COLOMBIA REFLECTION: From the center to the margins


27 June 2011
COLOMBIA REFLECTION: From the center to the margins 

by Paula Miller

[Note: Miller was on the May 2011 CPT delegation to

 In the beginning of his Gospel, Mark lays the foundation of
Jesus’ mission to show the disciples and us a new way to salvation.  At that time, the Temple served as the
center of Jewish life, the place where the economic transactions and social and
religious rituals were supposed to sustain the community.  However, often these transactions and
rituals benefited only those in power and oppressed the poor.  When Jesus arrives on the scene from a
small town in Palestine he doesn’t go to the Temple.  Instead, he meets up with John the Baptist in the wilderness.
 Here is where he starts his

  When we arrived
in Bogota, we came from our own centers.  Our own countries, our own communities, our homes.  We arrived at a new center, Bogota, the
capital of Colombia.  Like the
Temple, Bogota is where the political and economic decisions that benefit the
rich and powerful are made. We met
with people and groups that gave us a foundation of how these decisions are
affecting those on the margins—the pastors being assassinated for speaking about
peace, the history of the mining communities’ struggles, the policies of
development by blood and fire to enrich the multinational companies.     

 We left Bogota—the center—and traveled to Barrancabermeja,
the center of the Magdalena Medio region of Colombia.  In Barrancabermeja, we met with people
who told us the story of their struggle.  A city founded on oil—the rich resources of the land soon
began leaving the region to profit others.  Because of this injustice, the people of Barrancabermeja began
their struggle to defend their rights.  We met with organizations that work with women to empower
themselves, with campesinos working to defend their rights to their land, with
union organizers facing death threats, and with youth working to stop forced
recruitment into the military.  We
also learned first hand the consequences of these struggles when we visited the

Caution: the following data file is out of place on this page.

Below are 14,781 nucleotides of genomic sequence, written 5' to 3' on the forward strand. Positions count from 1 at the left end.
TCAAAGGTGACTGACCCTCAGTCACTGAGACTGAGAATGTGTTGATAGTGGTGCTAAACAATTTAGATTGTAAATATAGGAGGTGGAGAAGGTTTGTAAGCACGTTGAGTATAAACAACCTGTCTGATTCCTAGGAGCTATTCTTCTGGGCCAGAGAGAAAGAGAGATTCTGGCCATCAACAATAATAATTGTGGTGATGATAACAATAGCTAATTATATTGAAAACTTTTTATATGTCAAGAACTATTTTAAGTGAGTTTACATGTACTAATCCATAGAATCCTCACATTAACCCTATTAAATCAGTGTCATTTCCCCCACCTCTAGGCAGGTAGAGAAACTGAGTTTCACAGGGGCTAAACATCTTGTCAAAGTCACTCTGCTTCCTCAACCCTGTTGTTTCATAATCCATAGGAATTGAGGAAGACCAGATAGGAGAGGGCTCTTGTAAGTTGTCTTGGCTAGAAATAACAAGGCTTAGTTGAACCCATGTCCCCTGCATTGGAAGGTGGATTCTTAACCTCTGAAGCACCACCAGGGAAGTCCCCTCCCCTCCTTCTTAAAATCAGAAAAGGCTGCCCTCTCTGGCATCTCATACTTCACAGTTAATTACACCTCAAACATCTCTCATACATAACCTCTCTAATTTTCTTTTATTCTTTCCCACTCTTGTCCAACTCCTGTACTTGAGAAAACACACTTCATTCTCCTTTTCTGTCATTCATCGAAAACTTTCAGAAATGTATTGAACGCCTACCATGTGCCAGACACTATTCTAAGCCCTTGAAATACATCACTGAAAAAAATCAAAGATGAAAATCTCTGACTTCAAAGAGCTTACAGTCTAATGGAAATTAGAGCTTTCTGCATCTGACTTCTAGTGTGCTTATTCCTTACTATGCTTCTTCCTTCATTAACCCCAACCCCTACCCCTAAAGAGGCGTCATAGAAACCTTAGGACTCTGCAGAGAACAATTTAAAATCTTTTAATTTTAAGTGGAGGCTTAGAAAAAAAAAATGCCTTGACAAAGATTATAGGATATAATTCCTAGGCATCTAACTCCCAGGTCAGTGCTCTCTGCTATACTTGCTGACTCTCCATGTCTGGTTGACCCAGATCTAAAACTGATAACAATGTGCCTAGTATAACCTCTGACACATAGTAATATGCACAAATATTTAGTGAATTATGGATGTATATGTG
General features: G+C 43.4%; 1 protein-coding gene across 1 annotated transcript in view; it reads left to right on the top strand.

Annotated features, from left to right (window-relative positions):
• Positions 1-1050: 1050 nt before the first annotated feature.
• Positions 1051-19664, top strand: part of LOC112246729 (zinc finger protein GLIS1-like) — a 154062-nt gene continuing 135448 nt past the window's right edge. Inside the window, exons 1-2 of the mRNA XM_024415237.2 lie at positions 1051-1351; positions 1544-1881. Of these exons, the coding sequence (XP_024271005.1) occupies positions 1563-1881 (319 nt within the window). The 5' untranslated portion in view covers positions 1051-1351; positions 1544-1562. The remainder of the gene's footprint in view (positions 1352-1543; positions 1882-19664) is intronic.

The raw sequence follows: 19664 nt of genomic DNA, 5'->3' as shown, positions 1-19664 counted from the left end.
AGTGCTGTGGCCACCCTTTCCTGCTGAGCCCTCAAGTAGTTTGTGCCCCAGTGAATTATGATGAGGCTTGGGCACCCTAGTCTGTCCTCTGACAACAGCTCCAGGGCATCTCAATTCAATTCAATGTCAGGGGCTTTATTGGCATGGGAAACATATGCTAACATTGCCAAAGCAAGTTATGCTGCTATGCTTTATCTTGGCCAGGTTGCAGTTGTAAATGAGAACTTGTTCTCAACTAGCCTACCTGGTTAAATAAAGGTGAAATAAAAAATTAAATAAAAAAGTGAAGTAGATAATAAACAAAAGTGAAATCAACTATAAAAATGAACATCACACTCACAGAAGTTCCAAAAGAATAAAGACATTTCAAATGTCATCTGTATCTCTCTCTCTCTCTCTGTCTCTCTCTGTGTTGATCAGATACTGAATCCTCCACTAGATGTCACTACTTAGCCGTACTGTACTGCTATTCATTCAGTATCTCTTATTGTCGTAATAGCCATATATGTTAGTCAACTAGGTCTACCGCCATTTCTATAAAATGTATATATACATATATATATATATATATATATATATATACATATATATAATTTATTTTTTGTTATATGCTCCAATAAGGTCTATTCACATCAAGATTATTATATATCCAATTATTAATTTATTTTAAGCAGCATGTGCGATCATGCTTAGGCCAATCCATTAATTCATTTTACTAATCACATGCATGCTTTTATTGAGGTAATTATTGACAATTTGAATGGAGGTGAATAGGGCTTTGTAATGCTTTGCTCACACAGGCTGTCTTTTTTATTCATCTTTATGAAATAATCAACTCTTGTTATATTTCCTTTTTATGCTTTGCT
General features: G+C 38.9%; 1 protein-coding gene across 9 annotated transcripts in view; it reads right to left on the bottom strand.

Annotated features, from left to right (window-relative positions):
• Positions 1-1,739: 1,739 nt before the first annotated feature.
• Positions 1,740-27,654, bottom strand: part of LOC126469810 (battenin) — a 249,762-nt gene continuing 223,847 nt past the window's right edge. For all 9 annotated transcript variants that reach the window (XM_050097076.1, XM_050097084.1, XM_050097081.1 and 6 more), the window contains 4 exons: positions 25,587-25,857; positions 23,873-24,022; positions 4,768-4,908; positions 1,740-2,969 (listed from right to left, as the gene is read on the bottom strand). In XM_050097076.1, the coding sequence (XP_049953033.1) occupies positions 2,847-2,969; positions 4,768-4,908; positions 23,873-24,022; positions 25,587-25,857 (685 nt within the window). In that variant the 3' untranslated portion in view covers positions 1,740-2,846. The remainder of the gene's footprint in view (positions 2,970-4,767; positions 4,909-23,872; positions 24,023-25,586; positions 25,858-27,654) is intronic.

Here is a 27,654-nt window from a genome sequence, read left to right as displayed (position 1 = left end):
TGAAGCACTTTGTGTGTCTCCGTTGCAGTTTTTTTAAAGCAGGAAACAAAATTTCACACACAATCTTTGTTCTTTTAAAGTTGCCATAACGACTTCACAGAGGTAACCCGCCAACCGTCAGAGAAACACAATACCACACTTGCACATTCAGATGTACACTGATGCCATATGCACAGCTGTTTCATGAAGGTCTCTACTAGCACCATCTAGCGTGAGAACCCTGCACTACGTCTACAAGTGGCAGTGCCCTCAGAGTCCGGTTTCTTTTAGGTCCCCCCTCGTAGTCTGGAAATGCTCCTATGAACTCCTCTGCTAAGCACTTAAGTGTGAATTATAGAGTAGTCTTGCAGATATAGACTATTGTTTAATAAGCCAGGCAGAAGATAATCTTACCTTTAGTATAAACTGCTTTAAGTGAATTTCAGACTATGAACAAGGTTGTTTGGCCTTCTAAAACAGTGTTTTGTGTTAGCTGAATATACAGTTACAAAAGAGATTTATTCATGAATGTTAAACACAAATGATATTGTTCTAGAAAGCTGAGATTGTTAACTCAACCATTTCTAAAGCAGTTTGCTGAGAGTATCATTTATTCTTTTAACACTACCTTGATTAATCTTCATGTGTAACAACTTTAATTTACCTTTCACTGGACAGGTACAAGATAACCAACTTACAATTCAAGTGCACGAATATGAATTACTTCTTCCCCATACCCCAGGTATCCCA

memorial for the 16 May 1998 massacre in Barrancabermeja and met with the
families of the victims.   

 From Barrancabermeja, we continued our journey to the
margins as we left for the mining community of Mina Vieja in the Sierra de San
Lucas mountains.  Leaving at 5:00
a.m., we traveled by chalupa, taxi, truck, mule, and on foot.  We arrived in Mina Vieja fifteen hours
later, most of us covered in mud that at times was two feet deep.  We quickly learned that our difficult
journey was nothing compared to the struggle of the mining communities to stay
on their lands.  The leaders told
us that the military pressures them in subtle ways to leave the land.  Soldiers cut their water lines, steal
their wood, and verbally abuse them on their way to the mines.  Despite these daily challenges, community
members told us, “We don’t give up easily.  Look at the resistance here—they threaten us, cut us,
assassinate us but we continue to stay because the riches of this country are
for the Colombian people.  God has
given us a large resource.  We
don’t use violence in response.  We
are honest, hard-working people who love life and are united in culture and
ethics.  We are

   It is at the
margins—in the wilderness—where the sovereignty of God is made manifest and
where the story of liberation is renewed and God’s intervention in history
occurs.*  As we journey back to our
centers we need to take with us the message we received from every person we
met along the way:  that where
there is love there is life, where there is life there is hope, and where there
is hope there will be justice.   



*Ched Myers, Say to this Mountain, page 12    




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